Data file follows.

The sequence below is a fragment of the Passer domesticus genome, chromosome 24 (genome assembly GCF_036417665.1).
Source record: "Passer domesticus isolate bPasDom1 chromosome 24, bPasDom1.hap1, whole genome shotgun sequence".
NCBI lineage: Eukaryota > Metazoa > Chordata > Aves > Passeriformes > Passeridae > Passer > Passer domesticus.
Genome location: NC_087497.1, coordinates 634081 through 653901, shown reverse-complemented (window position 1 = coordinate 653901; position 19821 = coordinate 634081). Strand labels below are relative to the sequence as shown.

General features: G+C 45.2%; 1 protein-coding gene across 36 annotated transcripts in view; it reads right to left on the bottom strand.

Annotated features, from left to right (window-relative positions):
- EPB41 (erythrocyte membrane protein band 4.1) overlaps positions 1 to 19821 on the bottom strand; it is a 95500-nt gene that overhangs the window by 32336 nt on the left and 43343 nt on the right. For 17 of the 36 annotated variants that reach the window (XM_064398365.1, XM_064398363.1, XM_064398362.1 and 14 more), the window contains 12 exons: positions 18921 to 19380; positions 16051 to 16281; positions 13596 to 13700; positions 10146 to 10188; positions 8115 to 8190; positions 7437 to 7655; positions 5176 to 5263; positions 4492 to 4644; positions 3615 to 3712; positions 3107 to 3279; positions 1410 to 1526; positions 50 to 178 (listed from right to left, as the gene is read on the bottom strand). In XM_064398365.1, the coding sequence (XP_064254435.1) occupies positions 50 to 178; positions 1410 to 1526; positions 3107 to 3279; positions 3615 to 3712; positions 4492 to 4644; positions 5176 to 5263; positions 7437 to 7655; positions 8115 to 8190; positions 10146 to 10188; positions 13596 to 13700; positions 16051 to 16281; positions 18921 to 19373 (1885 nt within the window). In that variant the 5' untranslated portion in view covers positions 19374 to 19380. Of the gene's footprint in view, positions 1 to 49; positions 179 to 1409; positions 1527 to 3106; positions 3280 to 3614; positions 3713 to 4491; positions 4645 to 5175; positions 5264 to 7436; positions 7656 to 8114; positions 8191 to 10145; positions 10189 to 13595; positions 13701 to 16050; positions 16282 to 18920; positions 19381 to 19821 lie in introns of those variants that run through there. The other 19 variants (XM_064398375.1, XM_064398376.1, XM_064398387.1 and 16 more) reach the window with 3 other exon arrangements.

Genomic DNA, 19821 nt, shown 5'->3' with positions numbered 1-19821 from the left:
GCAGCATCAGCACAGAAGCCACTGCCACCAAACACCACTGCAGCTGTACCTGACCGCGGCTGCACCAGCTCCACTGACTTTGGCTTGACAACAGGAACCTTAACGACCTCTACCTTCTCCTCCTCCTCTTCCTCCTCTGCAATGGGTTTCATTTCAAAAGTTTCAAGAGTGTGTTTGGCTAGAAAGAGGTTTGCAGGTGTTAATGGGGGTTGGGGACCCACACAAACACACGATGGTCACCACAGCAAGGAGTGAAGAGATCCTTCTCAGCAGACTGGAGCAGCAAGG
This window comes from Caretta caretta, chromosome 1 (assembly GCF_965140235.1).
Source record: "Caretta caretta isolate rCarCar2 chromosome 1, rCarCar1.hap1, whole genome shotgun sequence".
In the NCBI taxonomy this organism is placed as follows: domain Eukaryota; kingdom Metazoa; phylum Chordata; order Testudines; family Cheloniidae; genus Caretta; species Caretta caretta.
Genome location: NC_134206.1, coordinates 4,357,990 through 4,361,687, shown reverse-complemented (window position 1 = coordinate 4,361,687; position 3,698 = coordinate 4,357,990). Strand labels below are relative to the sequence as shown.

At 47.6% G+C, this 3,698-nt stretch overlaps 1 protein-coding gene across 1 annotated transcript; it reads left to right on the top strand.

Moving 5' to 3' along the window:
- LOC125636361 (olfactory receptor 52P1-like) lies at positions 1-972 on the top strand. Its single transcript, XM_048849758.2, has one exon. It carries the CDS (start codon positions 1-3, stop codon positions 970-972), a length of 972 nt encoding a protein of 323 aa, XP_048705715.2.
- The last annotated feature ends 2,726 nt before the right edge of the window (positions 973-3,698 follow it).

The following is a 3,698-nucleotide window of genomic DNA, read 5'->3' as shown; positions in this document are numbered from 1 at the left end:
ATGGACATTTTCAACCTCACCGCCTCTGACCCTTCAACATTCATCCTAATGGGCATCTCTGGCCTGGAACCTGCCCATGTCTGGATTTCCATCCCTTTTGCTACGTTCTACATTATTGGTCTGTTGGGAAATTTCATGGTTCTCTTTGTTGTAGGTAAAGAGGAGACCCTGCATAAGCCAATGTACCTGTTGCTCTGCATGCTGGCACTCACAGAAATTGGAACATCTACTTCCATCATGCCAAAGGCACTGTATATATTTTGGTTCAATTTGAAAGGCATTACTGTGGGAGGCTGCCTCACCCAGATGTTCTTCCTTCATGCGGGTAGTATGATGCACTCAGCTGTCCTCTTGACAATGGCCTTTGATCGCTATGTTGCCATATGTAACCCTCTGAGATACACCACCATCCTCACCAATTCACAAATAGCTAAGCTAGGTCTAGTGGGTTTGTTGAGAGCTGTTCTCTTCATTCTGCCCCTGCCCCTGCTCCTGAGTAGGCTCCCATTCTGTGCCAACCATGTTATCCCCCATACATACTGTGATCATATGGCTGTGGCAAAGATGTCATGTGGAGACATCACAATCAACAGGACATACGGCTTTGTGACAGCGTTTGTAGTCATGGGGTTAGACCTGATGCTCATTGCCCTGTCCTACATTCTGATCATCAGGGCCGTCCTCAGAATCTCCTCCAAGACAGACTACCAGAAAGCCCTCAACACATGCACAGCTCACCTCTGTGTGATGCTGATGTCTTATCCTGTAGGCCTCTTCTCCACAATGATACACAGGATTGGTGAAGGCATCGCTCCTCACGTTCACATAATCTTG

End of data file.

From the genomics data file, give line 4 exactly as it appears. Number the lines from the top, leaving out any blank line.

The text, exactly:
Genome location: NC_087497.1, coordinates 634081 through 653901, shown reverse-complemented (window position 1 = coordinate 653901; position 19821 = coordinate 634081). Strand labels below are relative to the sequence as shown.